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Josh Romney speaks at UF, emphasizes importance of youth vote


Four days after Michelle Obama visited UF to support her husband’s reelection, one of the Romney sons came to campus to campaign.

Despite the venue’s lack of air-conditioning, about 200 people packed inside a Weil Hall auditorium Friday evening to see Josh Romney, one of Mitt Romney’s five sons, speak for about 15 minutes. Dozens more stood outside.

Josh Romney
Josh Romney, son of Republican presidential candidate Mitt Romney, speaks to about 200 at UF Friday.

Romney, a real estate developer and the owner of Romney Ventures, spoke about the emotional strife cause by his father’s withdrawal from the 2008 presidential election on his family and the new hope they have for November.

“It was an emotional race, to go through that,” he said, pausing for a moment.

His mother, Ann Romney, said she would never allow her husband to enter another race for president, he said.

But then his parents saw the trillions of dollars he said Obama added to the country’s debt. So they thought about what kind of legacy they wanted to leave for their 18 grandchildren–five of which are Josh Romney’s children. That’s when they knew Mitt Romney had to run for president, again, he said.

“Why has America done so well?” Romney asked. “My dad’s convinced it’s the people…Americans are very unique, in our outlook, our drive, our belief.”

Mitt Romney wants to restore that drive and those principles that made America the “shining city on the hill,” his son said.

“(My dad) understands the economy: what makes it grow, what makes it work.”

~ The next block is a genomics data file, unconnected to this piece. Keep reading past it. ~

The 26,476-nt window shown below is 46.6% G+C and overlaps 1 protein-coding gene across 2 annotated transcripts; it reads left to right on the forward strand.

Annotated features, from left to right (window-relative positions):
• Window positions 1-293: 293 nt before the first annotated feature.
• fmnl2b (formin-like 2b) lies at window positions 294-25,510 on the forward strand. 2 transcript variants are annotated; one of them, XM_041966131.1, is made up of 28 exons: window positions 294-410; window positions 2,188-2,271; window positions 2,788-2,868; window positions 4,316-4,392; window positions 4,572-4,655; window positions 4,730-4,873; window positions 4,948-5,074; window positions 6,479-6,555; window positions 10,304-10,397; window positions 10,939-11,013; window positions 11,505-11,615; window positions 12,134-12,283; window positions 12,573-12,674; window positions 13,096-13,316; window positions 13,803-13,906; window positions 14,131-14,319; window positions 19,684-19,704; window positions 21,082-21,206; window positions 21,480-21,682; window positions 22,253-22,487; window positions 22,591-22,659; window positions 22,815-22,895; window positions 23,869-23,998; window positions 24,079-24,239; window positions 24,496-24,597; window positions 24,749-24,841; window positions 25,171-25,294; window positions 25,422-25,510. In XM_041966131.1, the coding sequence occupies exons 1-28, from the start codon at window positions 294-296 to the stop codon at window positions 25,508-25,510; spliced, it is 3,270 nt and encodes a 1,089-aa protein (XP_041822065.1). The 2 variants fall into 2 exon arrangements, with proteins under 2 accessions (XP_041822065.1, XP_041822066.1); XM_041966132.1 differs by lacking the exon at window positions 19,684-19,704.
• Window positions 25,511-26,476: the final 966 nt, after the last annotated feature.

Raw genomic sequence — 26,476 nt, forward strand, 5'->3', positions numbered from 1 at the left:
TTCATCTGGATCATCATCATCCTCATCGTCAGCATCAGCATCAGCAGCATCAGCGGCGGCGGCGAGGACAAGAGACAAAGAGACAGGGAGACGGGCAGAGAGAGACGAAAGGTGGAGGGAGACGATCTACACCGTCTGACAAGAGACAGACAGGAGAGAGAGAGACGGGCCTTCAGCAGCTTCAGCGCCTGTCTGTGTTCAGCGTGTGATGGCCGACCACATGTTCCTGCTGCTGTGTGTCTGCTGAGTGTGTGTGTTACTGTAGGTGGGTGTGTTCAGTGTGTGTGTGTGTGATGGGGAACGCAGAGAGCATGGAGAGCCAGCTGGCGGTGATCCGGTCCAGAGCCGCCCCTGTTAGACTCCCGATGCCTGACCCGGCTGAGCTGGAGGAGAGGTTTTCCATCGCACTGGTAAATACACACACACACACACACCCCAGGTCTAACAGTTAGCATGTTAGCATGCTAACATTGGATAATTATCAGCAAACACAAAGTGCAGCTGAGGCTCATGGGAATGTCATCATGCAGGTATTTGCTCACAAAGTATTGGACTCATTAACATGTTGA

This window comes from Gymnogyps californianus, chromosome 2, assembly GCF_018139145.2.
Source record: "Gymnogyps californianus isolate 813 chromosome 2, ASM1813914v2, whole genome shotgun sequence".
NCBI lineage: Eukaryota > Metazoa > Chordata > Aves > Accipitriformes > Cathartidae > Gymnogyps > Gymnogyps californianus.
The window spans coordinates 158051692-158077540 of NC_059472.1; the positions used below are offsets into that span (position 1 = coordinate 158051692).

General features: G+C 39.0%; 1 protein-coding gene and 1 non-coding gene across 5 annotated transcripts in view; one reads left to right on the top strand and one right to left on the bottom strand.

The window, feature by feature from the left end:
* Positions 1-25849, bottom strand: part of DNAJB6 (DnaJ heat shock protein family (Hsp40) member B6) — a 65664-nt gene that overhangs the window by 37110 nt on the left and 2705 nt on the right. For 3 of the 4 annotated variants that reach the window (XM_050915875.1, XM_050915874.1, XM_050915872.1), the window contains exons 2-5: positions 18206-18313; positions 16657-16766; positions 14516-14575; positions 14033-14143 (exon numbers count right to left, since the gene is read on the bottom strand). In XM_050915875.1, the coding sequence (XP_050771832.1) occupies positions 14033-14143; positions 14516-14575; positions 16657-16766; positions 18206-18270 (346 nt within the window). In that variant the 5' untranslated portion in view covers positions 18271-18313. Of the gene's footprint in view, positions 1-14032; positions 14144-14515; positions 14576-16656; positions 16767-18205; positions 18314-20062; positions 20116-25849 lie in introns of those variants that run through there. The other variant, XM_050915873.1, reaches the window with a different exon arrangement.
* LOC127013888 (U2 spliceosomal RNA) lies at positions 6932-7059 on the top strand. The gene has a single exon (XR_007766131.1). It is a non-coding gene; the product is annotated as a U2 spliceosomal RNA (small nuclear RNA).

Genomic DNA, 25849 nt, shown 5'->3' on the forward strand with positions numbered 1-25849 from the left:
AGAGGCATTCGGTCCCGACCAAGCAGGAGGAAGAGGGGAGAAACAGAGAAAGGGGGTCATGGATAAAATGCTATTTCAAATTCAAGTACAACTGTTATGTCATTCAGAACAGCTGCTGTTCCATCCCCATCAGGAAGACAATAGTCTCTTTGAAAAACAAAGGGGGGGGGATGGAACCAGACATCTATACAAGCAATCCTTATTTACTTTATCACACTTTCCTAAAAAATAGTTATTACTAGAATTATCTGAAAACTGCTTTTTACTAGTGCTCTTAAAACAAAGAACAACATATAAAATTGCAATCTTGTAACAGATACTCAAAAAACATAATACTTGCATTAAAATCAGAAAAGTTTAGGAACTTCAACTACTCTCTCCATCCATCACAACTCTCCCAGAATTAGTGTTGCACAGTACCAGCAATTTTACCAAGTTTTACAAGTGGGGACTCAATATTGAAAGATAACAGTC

His father’s election in November is not only important for the millions of unemployed and underemployed Americans, but for the entire country and the world, Romney said.

Four years ago , some voters got wrapped up in the “Obama hype,” he said. He meets people from all over the country who regret casting their vote for Obama.

Josh Romney
Josh Romney, son of Republican presidential candidate Mitt Romney, poses with students after he spoke to UF students Friday evening.

Courtney King, a 20-year-old UF student, said she won’t be one of those people when she votes in November for the first time. She’s casting her vote for Romney.

King said she agreed many voters for Obama in 2008 were just part of the bandwagon. They didn’t know about his policies and his stances on issues, she said.

“It bothers me when people vote without knowing,” she said. “I’m trying not to be one of those people.”

That’s why she came to see Romney speak, she said. She wants to stay informed.

Talking to the college-aged students amongst the crowd, Josh Romney emphasized the importance of their role in this election.

Not only do they need to stay informed and vote, he said, but they also need to convince their peers to do the same.

“You have more in stake in this election than anyone else,” he said. “We need you guys to fight hard for us.”

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